Gaining Leverage in Negotiations Discussion Chapter

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Leverage in Negotiations

Power and Leverage in Negotiations

In negotiations, it is critical that a trading or bargaining process be determined and initiated in the soonest time agreeable for both parties. However, at this stage, negotiators must be able to establish a leverage from each other that would make one party amenable to the other's demands, and conversely, the latter must also satisfy the demands of the former. But what makes bargaining possible during a negotiation process is the presence of leverage in both parties; without this, negotiations would be more difficult and perhaps, could ultimately result to one party immediately yielding to the other party's demands.

Having leverage means the negotiator has power over the process, if not on the other party. Power is technically defined as 'gaining control or influence,' whether this is over a person or an event. Leverage, meanwhile, is synonymously defined with power, wherein a person gains a specific advantage over another person, and uses this to benefit him/her (Merriam-Webster, 2011). In negotiations, the most important source of bargaining strategy is leverage. Leverage can be sourced from any of the following three (3) major sources of power, as outlined by Lewicki et. al. (2001): (i) information and expertise, (ii) control over resources, and (iii) location in an organizational structure (functional authority) (8).Get full Download Microsoft Word File access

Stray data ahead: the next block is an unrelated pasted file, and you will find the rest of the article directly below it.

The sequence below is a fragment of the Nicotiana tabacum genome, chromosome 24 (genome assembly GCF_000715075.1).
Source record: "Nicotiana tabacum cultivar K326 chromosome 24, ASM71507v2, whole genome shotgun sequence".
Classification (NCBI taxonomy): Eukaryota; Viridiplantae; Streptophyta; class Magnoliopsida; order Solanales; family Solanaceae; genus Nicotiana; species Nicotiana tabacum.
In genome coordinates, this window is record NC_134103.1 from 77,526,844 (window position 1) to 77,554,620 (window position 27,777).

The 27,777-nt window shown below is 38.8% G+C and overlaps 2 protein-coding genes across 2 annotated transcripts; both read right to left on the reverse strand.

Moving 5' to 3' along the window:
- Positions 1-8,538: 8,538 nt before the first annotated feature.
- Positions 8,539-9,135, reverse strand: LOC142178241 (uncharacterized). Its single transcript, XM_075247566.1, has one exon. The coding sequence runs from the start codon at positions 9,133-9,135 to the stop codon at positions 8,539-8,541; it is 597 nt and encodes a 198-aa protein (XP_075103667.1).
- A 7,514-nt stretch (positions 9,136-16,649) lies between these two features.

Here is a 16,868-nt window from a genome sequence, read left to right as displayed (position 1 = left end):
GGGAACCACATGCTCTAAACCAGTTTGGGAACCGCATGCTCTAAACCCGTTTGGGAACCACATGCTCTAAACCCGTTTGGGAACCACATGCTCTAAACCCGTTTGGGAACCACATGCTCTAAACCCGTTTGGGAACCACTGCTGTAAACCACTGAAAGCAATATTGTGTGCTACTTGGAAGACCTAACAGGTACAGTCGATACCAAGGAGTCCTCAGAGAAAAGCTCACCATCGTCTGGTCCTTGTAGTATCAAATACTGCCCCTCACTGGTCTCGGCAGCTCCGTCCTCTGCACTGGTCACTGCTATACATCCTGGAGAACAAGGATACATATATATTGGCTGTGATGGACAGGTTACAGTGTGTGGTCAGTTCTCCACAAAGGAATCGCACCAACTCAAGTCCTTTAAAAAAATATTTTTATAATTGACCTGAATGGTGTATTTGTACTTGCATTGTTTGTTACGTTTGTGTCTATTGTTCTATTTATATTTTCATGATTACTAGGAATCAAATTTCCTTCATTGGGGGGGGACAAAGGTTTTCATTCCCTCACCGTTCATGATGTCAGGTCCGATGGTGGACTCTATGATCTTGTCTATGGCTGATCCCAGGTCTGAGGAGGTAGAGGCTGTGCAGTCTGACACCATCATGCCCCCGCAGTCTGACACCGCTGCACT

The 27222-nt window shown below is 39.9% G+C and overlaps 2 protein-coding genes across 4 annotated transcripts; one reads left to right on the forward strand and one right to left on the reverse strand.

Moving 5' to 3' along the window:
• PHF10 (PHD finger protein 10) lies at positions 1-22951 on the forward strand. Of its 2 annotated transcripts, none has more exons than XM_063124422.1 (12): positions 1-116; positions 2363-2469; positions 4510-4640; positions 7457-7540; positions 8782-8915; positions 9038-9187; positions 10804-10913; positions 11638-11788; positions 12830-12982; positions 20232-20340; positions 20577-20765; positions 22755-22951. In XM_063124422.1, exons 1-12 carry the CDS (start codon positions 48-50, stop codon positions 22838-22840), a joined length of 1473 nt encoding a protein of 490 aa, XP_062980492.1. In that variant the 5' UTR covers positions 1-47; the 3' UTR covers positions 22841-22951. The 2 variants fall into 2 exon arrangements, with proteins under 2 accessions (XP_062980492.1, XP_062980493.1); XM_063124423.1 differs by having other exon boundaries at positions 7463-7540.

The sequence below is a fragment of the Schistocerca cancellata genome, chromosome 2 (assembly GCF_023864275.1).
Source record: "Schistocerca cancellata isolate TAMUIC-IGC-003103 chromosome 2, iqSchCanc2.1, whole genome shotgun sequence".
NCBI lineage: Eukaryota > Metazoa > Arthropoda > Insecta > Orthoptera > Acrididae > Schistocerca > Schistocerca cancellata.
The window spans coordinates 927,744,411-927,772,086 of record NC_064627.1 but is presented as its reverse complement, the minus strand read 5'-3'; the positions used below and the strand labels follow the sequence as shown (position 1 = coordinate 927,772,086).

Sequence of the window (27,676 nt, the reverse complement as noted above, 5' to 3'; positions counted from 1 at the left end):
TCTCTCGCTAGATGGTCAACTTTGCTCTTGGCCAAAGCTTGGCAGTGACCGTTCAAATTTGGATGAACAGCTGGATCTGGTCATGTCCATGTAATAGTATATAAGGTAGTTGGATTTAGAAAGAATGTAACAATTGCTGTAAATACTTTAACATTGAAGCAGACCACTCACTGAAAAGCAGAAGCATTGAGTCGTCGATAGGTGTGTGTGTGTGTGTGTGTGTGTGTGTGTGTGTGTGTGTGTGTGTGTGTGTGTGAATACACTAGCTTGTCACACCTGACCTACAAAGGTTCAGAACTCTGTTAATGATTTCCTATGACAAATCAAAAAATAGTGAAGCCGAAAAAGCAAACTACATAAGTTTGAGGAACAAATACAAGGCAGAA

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Discussion Chapter on Gaining Leverage in Negotiations Assignment

Information about possible disadvantages of the other party would enable the negotiator position himself/herself better and make this known to the other party; this information, then, becomes his leverage. Similarly, like information, resources that the other party needs could be another point of leverage that the negotiator has (supply) and the other party (demands). Given this dynamic, a trade or bargain happens, with the supplier gaining the upperhand over the party demanding the specific resource.… [END OF PREVIEW] . . . READ MORE

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How to Cite "Gaining Leverage in Negotiations" Discussion Chapter in a Bibliography:

APA Style

Gaining Leverage in Negotiations.  (2011, May 1).  Retrieved October 30, 2020, from

MLA Format

"Gaining Leverage in Negotiations."  1 May 2011.  Web.  30 October 2020. <>.

Chicago Style

"Gaining Leverage in Negotiations."  May 1, 2011.  Accessed October 30, 2020.